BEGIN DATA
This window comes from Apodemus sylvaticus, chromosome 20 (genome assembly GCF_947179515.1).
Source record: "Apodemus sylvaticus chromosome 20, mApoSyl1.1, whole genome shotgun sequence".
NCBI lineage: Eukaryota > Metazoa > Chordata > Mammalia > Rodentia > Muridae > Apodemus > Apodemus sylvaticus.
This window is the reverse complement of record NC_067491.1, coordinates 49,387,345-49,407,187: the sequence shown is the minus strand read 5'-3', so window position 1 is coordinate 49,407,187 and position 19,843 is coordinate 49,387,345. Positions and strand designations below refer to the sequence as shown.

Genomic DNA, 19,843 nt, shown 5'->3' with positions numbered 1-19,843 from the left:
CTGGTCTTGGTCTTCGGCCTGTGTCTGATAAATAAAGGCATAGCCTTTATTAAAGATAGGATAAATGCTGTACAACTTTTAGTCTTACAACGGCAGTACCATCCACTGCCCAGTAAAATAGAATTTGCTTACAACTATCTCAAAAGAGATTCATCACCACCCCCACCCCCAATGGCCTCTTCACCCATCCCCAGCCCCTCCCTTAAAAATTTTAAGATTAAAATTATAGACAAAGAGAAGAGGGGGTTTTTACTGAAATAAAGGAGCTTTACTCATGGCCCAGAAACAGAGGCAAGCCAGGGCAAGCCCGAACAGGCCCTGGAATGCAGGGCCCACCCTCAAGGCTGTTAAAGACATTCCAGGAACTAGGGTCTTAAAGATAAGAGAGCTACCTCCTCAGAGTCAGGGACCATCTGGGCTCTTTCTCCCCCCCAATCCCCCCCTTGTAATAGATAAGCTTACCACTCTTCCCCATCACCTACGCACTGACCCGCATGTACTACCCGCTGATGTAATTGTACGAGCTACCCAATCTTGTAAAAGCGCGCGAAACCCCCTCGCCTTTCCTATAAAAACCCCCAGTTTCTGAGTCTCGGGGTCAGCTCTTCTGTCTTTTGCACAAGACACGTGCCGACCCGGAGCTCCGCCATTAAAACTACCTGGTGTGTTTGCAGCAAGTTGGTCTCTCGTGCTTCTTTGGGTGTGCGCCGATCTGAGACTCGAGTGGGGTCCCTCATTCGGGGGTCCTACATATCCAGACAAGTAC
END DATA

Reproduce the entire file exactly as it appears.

This window comes from Apodemus sylvaticus, chromosome 20 (genome assembly GCF_947179515.1).
Source record: "Apodemus sylvaticus chromosome 20, mApoSyl1.1, whole genome shotgun sequence".
NCBI lineage: Eukaryota > Metazoa > Chordata > Mammalia > Rodentia > Muridae > Apodemus > Apodemus sylvaticus.
This window is the reverse complement of record NC_067491.1, coordinates 49,387,345-49,407,187: the sequence shown is the minus strand read 5'-3', so window position 1 is coordinate 49,407,187 and position 19,843 is coordinate 49,387,345. Positions and strand designations below refer to the sequence as shown.

Genomic DNA, 19,843 nt, shown 5'->3' with positions numbered 1-19,843 from the left:
CTGGTCTTGGTCTTCGGCCTGTGTCTGATAAATAAAGGCATAGCCTTTATTAAAGATAGGATAAATGCTGTACAACTTTTAGTCTTACAACGGCAGTACCATCCACTGCCCAGTAAAATAGAATTTGCTTACAACTATCTCAAAAGAGATTCATCACCACCCCCACCCCCAATGGCCTCTTCACCCATCCCCAGCCCCTCCCTTAAAAATTTTAAGATTAAAATTATAGACAAAGAGAAGAGGGGGTTTTTACTGAAATAAAGGAGCTTTACTCATGGCCCAGAAACAGAGGCAAGCCAGGGCAAGCCCGAACAGGCCCTGGAATGCAGGGCCCACCCTCAAGGCTGTTAAAGACATTCCAGGAACTAGGGTCTTAAAGATAAGAGAGCTACCTCCTCAGAGTCAGGGACCATCTGGGCTCTTTCTCCCCCCCAATCCCCCCCTTGTAATAGATAAGCTTACCACTCTTCCCCATCACCTACGCACTGACCCGCATGTACTACCCGCTGATGTAATTGTACGAGCTACCCAATCTTGTAAAAGCGCGCGAAACCCCCTCGCCTTTCCTATAAAAACCCCCAGTTTCTGAGTCTCGGGGTCAGCTCTTCTGTCTTTTGCACAAGACACGTGCCGACCCGGAGCTCCGCCATTAAAACTACCTGGTGTGTTTGCAGCAAGTTGGTCTCTCGTGCTTCTTTGGGTGTGCGCCGATCTGAGACTCGAGTGGGGTCCCTCATTCGGGGGTCCTACATATCCAGACAAGTAC